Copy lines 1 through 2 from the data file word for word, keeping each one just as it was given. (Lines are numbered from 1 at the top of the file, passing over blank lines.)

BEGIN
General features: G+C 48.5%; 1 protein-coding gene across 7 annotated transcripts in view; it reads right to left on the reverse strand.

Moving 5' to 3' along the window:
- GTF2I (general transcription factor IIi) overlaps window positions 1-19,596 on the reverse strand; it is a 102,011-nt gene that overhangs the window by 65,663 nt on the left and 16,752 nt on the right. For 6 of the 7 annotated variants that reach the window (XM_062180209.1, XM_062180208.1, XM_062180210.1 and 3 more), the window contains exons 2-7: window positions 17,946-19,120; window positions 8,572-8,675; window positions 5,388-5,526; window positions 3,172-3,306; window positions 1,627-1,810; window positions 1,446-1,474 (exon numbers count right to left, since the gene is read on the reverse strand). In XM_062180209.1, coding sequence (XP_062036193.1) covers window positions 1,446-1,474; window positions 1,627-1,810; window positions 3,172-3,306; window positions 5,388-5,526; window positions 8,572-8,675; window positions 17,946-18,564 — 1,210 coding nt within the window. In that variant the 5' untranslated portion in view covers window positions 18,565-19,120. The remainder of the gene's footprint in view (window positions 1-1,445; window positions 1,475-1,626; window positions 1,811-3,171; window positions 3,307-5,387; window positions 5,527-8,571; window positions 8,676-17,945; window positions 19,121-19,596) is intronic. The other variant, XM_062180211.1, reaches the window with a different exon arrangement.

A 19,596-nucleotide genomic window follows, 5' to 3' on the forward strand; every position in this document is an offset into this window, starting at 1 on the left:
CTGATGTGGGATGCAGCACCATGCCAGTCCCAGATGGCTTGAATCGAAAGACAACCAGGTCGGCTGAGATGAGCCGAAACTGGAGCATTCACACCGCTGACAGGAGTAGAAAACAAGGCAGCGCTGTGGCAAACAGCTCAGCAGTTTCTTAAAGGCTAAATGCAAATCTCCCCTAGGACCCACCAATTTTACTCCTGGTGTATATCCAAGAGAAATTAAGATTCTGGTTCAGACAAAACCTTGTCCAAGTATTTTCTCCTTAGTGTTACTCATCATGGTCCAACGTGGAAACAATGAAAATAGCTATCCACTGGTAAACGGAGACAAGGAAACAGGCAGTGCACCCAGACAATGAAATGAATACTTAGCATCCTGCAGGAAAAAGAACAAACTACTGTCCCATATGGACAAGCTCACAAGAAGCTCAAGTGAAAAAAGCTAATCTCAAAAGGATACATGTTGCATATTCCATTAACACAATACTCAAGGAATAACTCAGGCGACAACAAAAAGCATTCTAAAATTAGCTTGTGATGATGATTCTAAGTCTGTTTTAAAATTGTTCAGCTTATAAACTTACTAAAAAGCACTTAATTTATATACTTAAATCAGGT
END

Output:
General features: G+C 48.5%; 1 protein-coding gene across 7 annotated transcripts in view; it reads right to left on the reverse strand.

Moving 5' to 3' along the window: